Photo Equipment Part 2: What’s in the Bag
Some people take photos because they travel.
I travel so I can take photos.
One of the very first times I traveled with equipment, I brought more than I needed, or I brought the wrong lens, or I ran out of storage and had to shoot Inle Lake in Myanmar with basic JPG (which is not entirely a bad thing, but shooting RAW would have been better).
As I traveled more, I learned which equipment works for me, and now I often pack only what is really essential on a photography trip.
Most of my trips last three weeks at most, and the trips I like are the ones where I am constantly on the move. Arrive in Delhi at 9 pm, get into a car at 10 after customs, drive for 9 hours to Bikaner, and shoot all day. That sort of thing. So I do not want a lot of equipment that will be cumbersome or too heavy and prevent me from moving a lot.
2007 was the year when I first racked up more than 80,000 miles traveling with my camera, so that was when I found out what I needed. Bare essentials for me on a trip are one DSLR, a wide lens such as the very affordable Sigma 10-20mm f/3.5-5.6, a middle lens which stays on the camera as the default lens, which for the Nikon D3 is the 24-70mm f/2.8 NANO Nikkor, and a long lens, my favorite being the Nikkor 70-200mm f/2.8. These zoom lenses are fast lenses with the widest aperture zooms come in. I find that using these fast zooms gives me a lot of confidence that while on the move, I am able to get images that are sharp and bursting with color, the way I like my images.
Just last December I was offered an assignment and a sponsorship by Canon, and they sent me a 60D, a new prosumer model with video, and the flexible 18-200mm f/3.5 lens. I found that Canon really produces a blue sky, and that the combination of the camera body and lens were lightweight (great because the trip had a lot of trekking) and flexible. The lens covered all the subjects I needed to shootâ€”closeup portraits, environmental portraits, landscapes, still life, low light detail, and action shots of black necked cranes and vultures swooping around flapping prayer flags.
I also have the following in my bag:
- Spare batteries â€“ the new batteries these days boast longer life, up to 1500 shots. For the D3 I find the batteries do last around that long, and that is usually what I shoot on a really good day.
- Memory cards â€“ I bring up to 48 GB of memory on a weeklong trip because I am a trigger happy girl and can usually fill up to 16 GB easily in a day, shooting RAW.
- Storage viewer â€“ I bring the EPSON P-5000 or the P-7000 on my travels. The P-5000 has 80 GB of storage and the P-7000 has 160GB of storage.
They both have a 4â€ LCD screen for viewing photos in common camera formats (RAW for both Nikon and Canon, as well as TIFF and JPG). I use this device to back up and store my images and free up the memory cards for the next day. Also, at night I spend time editing my photos, deleting photos that obviously do not work, marking the ones I really like. The EPSON allows you to â€œstarâ€ your favorites) and saving them into a separate folder called â€œFavoritesâ€ to help me get started with processing when I return from the trip).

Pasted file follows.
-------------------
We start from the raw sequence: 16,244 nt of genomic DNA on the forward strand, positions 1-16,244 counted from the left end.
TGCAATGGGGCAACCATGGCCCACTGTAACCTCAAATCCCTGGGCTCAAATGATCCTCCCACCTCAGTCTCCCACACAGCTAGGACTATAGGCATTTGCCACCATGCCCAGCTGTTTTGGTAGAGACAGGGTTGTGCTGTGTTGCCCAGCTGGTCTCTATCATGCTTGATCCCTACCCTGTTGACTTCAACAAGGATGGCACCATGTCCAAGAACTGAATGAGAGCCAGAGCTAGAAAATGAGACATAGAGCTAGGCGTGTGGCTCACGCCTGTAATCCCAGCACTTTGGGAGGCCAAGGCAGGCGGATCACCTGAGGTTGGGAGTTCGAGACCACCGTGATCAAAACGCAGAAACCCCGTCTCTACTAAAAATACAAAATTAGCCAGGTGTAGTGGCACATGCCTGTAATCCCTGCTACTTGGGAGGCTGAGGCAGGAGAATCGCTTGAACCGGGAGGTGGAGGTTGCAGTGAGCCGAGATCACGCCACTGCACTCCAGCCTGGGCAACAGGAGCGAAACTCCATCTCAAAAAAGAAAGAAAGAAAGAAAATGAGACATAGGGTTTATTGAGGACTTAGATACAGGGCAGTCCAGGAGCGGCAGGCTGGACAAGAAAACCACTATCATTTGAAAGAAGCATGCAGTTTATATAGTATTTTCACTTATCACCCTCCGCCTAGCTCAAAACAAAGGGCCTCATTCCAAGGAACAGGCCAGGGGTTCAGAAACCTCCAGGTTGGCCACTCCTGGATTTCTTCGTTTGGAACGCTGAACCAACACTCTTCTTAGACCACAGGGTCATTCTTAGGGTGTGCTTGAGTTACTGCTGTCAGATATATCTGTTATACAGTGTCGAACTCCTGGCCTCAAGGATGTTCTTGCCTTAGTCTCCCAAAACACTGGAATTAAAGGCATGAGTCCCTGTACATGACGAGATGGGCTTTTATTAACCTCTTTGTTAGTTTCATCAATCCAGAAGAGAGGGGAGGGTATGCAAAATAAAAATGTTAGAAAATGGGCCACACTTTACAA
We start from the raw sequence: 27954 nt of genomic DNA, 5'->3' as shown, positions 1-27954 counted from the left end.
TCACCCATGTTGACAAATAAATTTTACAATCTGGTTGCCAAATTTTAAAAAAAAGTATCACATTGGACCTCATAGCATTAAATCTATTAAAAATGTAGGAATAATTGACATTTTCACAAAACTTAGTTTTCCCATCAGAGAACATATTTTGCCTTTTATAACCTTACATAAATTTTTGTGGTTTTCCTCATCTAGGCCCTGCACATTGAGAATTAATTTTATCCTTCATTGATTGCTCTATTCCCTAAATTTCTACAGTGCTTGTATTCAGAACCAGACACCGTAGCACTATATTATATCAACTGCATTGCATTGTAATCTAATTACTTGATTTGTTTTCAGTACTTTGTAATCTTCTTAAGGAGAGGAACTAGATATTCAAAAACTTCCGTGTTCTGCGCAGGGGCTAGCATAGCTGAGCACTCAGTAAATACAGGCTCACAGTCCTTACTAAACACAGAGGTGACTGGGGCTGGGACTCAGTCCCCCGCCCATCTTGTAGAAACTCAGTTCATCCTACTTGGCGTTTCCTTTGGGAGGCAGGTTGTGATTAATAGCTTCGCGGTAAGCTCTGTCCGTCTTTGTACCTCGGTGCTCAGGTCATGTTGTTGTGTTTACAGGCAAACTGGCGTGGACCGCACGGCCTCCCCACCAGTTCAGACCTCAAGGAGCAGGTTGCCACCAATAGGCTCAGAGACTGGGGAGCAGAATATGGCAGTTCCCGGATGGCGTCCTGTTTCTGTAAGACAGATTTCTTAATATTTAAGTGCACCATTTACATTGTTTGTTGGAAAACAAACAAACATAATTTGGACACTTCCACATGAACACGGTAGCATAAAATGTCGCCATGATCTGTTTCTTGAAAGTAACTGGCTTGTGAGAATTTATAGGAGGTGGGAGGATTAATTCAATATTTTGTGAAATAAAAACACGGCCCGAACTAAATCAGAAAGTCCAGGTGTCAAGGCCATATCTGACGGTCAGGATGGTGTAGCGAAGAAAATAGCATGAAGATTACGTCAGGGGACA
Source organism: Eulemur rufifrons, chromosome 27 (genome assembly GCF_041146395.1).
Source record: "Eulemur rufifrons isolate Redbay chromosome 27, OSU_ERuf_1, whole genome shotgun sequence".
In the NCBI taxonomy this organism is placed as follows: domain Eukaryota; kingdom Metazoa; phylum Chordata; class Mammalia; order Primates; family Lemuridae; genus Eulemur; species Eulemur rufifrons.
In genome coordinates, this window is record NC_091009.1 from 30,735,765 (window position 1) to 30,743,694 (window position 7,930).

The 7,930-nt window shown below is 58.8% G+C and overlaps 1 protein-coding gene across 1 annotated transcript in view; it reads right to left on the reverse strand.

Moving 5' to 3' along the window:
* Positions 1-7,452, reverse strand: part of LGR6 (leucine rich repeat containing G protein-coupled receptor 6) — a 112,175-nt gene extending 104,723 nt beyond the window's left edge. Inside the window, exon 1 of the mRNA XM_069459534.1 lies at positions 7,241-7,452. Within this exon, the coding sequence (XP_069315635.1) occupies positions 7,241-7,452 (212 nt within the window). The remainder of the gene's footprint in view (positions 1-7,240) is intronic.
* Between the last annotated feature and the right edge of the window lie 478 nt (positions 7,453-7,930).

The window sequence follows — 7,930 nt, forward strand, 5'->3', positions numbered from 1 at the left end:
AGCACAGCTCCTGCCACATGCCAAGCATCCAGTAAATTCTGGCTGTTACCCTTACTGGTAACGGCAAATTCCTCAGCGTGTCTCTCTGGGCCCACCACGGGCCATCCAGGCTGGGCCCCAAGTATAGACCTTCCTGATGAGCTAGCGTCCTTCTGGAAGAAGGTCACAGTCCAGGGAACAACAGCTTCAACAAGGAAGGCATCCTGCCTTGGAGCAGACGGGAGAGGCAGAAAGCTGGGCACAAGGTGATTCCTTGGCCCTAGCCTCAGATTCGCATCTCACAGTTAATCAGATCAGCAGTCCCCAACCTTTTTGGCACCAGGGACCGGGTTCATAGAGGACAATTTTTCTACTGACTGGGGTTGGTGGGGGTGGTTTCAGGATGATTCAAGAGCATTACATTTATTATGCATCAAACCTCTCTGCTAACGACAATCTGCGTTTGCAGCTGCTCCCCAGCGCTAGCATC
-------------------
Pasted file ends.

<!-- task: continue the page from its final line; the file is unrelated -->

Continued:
- Cleaning equipment â€“ I have a great blower brush and microfiber cloth, and I use them often. When I am indoors, say for lunch or a coffee break, Iâ€™ll often clean the camera and lenses I have used so far, before heading out again for more image hunting.
- Filters â€“ I attach a UV filter to every lens. More than something that will affect my color or image, the UV lens is basically to protect the lens glass. I also bring a polarizing filter (sometimes).
- Lens hoods â€“ all Nikon lenses come with a lens hood, and I absolutely make it a point to use them. Not only do they block out unwanted light, they also protect the lens from bumps especially in crowded areas.
- Tripod â€“ I have a Chinese made Benro tripod that I use in places where I might take some landscape shots or long exposures. If the trip is long enough and I do not have a deadline for portraits, I bring the tripod. On most of my trips though, I have to confess, the shots are all captured handheld.
- A couple of pens and a small notebook â€“ writing equipment is always part of my camera bag. You never know when an image brings with it a story that uses words.
For trips where I have to edit and process photos before returning home, I bring the 15â€ Macbook pro. I prefer Apple products because they are intuitive to use, and I do not have to calibrate the screen too often.
For post-processing work that I do at home, I use a 27â€ iMac with 8GB RAM. I need it especially to prepare files that are really really big, like billboards.
I use Adobe Lightroom 3.3 and Adobe Photoshop CS5 to prepare my images for publication. I sometimes use Adobe Illustrator to prepare files for print publications which specify this file requirement.
For storage, I use three different external drives as backups which I clean every year. Clientsâ€™ photos in the original RAW format are kept in the external hard drive for a year, and then I delete them and only keep the ones I use for my portfolio.
All things considered, I am pretty happy with the equipment I have, for the work that I do. However, if I had the some dispensable cash to invest in more equipment, I would probably go for the following juicy bits.
1.Â Â Â Â 14mm f/2.8 lens â€“ this lens is great for tight spacesâ€”markets, temples, festivals. Itâ€™s fast and itâ€™s wide enough for travel and street photography.
2.Â Â Â Â Macbook 15â€ i7 core â€“at the moment I can only run CS4 on my Macbook Pro which is two generations older. With this new, faster MBP, Adobe Photoshop CS5 and Lightroom 3 could run without the issue of overheating.